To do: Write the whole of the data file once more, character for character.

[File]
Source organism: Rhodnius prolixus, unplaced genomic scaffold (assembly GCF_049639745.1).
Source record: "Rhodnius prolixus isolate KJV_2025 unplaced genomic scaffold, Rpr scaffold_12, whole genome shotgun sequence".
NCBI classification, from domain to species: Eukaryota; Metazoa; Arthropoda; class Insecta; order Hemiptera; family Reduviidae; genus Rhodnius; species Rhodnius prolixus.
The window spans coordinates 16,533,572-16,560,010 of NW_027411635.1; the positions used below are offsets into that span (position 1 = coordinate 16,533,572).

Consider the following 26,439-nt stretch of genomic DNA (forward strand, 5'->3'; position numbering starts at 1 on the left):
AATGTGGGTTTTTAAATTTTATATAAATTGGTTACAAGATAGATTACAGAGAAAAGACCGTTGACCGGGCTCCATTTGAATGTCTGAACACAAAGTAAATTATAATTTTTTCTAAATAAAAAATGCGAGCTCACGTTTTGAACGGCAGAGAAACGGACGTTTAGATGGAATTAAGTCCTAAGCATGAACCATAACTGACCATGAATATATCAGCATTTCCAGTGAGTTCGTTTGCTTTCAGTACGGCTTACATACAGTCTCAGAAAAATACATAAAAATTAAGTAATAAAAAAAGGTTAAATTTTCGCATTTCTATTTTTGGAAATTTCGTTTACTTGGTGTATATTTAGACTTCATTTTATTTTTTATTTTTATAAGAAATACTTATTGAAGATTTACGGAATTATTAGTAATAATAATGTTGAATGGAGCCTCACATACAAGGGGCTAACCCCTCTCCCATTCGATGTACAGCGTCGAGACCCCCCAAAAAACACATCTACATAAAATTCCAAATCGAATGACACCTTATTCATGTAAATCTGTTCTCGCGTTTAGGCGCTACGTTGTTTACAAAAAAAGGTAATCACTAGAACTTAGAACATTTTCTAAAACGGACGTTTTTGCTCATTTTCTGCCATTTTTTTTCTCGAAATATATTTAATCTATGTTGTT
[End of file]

Source organism: Rhodnius prolixus, unplaced genomic scaffold (assembly GCF_049639745.1).
Source record: "Rhodnius prolixus isolate KJV_2025 unplaced genomic scaffold, Rpr scaffold_12, whole genome shotgun sequence".
NCBI classification, from domain to species: Eukaryota; Metazoa; Arthropoda; class Insecta; order Hemiptera; family Reduviidae; genus Rhodnius; species Rhodnius prolixus.
The window spans coordinates 16,533,572-16,560,010 of NW_027411635.1; the positions used below are offsets into that span (position 1 = coordinate 16,533,572).

Consider the following 26,439-nt stretch of genomic DNA (forward strand, 5'->3'; position numbering starts at 1 on the left):
AATGTGGGTTTTTAAATTTTATATAAATTGGTTACAAGATAGATTACAGAGAAAAGACCGTTGACCGGGCTCCATTTGAATGTCTGAACACAAAGTAAATTATAATTTTTTCTAAATAAAAAATGCGAGCTCACGTTTTGAACGGCAGAGAAACGGACGTTTAGATGGAATTAAGTCCTAAGCATGAACCATAACTGACCATGAATATATCAGCATTTCCAGTGAGTTCGTTTGCTTTCAGTACGGCTTACATACAGTCTCAGAAAAATACATAAAAATTAAGTAATAAAAAAAGGTTAAATTTTCGCATTTCTATTTTTGGAAATTTCGTTTACTTGGTGTATATTTAGACTTCATTTTATTTTTTATTTTTATAAGAAATACTTATTGAAGATTTACGGAATTATTAGTAATAATAATGTTGAATGGAGCCTCACATACAAGGGGCTAACCCCTCTCCCATTCGATGTACAGCGTCGAGACCCCCCAAAAAACACATCTACATAAAATTCCAAATCGAATGACACCTTATTCATGTAAATCTGTTCTCGCGTTTAGGCGCTACGTTGTTTACAAAAAAAGGTAATCACTAGAACTTAGAACATTTTCTAAAACGGACGTTTTTGCTCATTTTCTGCCATTTTTTTTCTCGAAATATATTTAATCTATGTTGTT